Tatehuari Art Origin and Design Guatemala

Document Type:Essay

Subject Area:Anthropology

Document 1

I assumed that all artifacts were made using machines because they had different shapes and sizes. After selecting Tatehuari as my artifact of choice I assumed that they were all made from plastic and recycled materials since most of the Tatehuari’s sold are always in plastic form. I thought all artifacts are made by modern people and placed in a museum for the purpose of study because ancient people had little knowledge and therefore they did not invent any artifact. I assumed that artifacts were made during leisure time and they never had any significance to the people who made them. The Huichol people of Mexico relied mainly on selling beef as their source of income. Most children never went school due to poverty since all the money found from the selling of beef was used on the importation of food (Haviland, et.

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al. 2 In times of good harvest, excess maize and lumber were sold and the money was used in buying food. Their languages varied because of establishing settlements in different states such as Jalisco, Nayarit, Zacatecas and Durango. Rancho was the name given to the basic unit of a family and it was made up of nuclear families who shared common farm and lived in the same house. Peyote hunt was the main religious ceremony practiced by the Huichol. The ceremony was believed to forgive people of their sins and to break any curse that was spelled on them. The Huichol made beaded and woven Tatehuari for religious purposes. They believed that arts called “nierikas” were created from dreams and visions that they saw during the yearly ceremonies and they represent their petition to gods.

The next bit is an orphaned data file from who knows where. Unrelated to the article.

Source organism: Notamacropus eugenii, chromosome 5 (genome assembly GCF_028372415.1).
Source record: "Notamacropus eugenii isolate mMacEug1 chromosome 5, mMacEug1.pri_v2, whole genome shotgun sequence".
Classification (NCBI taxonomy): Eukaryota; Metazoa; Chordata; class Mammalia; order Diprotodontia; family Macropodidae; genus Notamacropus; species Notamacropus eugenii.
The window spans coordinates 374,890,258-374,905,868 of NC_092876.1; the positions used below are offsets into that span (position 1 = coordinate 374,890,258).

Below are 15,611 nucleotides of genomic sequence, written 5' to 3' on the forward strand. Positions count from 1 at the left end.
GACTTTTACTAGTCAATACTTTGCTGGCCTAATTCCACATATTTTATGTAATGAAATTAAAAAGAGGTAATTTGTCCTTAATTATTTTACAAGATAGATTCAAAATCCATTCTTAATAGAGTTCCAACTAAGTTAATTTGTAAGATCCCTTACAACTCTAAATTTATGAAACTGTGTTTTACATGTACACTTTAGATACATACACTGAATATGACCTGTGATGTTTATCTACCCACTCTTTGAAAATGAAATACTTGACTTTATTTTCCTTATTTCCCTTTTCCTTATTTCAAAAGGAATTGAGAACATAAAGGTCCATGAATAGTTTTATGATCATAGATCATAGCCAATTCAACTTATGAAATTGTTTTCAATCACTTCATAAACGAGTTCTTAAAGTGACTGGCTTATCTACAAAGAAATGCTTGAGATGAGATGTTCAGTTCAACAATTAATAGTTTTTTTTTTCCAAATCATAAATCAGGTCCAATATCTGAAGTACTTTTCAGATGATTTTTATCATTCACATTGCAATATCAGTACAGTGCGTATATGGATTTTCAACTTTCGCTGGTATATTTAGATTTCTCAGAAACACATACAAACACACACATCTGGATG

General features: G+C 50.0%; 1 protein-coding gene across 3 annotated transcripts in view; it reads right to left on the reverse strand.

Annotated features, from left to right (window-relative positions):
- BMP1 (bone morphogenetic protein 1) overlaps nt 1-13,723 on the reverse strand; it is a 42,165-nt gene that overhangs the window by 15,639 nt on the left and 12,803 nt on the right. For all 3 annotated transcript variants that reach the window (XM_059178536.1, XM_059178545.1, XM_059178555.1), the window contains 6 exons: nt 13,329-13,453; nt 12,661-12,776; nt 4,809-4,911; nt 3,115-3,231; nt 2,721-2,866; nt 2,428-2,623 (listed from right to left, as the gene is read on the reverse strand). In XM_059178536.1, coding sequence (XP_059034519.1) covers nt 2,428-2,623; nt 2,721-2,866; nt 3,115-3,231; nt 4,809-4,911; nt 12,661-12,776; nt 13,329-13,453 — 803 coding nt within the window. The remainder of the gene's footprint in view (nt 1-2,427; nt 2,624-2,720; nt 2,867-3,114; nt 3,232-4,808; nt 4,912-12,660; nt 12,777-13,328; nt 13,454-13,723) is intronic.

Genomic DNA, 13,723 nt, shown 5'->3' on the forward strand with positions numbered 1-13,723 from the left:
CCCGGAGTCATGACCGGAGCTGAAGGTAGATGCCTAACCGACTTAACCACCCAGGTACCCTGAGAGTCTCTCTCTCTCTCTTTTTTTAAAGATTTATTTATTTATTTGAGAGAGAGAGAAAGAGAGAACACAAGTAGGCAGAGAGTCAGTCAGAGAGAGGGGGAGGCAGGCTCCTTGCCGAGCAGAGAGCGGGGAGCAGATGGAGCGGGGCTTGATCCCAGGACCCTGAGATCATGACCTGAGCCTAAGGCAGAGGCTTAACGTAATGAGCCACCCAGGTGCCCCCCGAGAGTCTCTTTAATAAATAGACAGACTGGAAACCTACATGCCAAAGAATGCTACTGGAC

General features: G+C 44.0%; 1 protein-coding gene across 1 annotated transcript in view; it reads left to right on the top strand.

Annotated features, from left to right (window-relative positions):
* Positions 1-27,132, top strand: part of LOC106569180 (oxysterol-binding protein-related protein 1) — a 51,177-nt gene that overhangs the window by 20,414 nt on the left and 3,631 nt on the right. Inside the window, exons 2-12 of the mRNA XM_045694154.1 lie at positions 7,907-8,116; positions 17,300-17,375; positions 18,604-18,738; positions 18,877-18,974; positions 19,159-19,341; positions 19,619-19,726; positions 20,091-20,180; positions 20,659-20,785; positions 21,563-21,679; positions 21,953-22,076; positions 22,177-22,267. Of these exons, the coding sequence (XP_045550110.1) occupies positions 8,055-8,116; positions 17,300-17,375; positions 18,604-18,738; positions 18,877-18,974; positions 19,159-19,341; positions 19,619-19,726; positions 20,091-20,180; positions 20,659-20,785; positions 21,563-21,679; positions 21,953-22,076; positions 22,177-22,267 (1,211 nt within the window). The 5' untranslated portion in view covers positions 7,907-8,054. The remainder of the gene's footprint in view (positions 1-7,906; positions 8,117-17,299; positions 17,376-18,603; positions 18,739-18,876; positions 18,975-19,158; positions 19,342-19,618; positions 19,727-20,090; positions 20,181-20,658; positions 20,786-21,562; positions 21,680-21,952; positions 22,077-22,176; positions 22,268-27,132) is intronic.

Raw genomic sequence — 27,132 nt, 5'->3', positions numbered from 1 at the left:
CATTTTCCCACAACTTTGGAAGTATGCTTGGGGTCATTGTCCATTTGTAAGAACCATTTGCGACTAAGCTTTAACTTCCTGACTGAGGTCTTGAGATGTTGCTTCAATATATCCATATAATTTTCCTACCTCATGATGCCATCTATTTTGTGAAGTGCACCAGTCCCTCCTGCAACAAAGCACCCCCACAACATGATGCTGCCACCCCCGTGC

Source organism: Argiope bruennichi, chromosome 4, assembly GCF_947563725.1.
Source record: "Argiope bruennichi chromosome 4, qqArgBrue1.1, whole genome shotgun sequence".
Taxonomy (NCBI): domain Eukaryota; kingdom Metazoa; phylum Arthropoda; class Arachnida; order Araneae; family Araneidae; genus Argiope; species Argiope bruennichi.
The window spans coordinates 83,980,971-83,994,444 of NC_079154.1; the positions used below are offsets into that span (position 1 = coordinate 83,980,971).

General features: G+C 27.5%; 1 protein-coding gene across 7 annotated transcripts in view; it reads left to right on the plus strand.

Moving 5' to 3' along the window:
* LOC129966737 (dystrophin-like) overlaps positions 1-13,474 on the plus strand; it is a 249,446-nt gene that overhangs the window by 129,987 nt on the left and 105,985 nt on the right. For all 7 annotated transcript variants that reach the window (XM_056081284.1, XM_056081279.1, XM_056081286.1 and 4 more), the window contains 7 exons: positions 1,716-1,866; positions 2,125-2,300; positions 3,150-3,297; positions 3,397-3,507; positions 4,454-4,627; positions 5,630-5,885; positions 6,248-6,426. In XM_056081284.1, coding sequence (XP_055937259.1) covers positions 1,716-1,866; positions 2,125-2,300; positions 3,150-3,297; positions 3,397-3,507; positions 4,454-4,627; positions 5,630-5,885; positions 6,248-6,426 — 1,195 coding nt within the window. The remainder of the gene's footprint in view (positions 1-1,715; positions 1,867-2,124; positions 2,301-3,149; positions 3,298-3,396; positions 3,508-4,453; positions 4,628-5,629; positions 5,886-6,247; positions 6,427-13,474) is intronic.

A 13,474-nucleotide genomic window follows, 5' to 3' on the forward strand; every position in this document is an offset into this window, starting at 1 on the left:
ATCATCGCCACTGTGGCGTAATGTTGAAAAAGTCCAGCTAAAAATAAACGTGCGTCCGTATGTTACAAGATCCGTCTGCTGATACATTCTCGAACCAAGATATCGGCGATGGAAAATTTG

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The arts were of different shapes and symbols such as peyote, arrows, deer, corn, scorpions and serpents (Barnett, R. The Huichols were treated by Shamans using a feathered wand, holy water, local herbs and rituals to drive away the illness from the patient and their families (Carl Lumholtz, 1898). 6 Death ceremonies were held five days after someone dies as a way of bidding farewell to the departed soul. They believed that when a sinful person dies, their souls were tormented in the other world. On the contrary, a righteous person goes directly to the temple of the dead in the west upon their death where he or she dances to unwind themselves to the threads of life. Huichol people made Tatehuari art using beads which were made using bones, jade stones and seeds.

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Different bead colors were used to bead the edges of the clay bowls. The clay bowl was placed in a cool place for the wax to settle before applying tree resins to seal the beads to the bowl. I made embroidery on a t-shirt by using beads of different colors and shapes. I made a sketch on the t-shirt in the form of a zigzag pattern using a waterproof marker. I then took a mixture of liquid paraffin and beeswax and painted it on the pattern using a flat paintbrush. assumed that all artifacts were made using machines because they had different shapes and sizes. It is through Huichol’s old technology that modern-day currency came into existence. Consequently, researchers realized that melting beads that were made from jade stones produced mercury components which are used to manufacture modern day currency.

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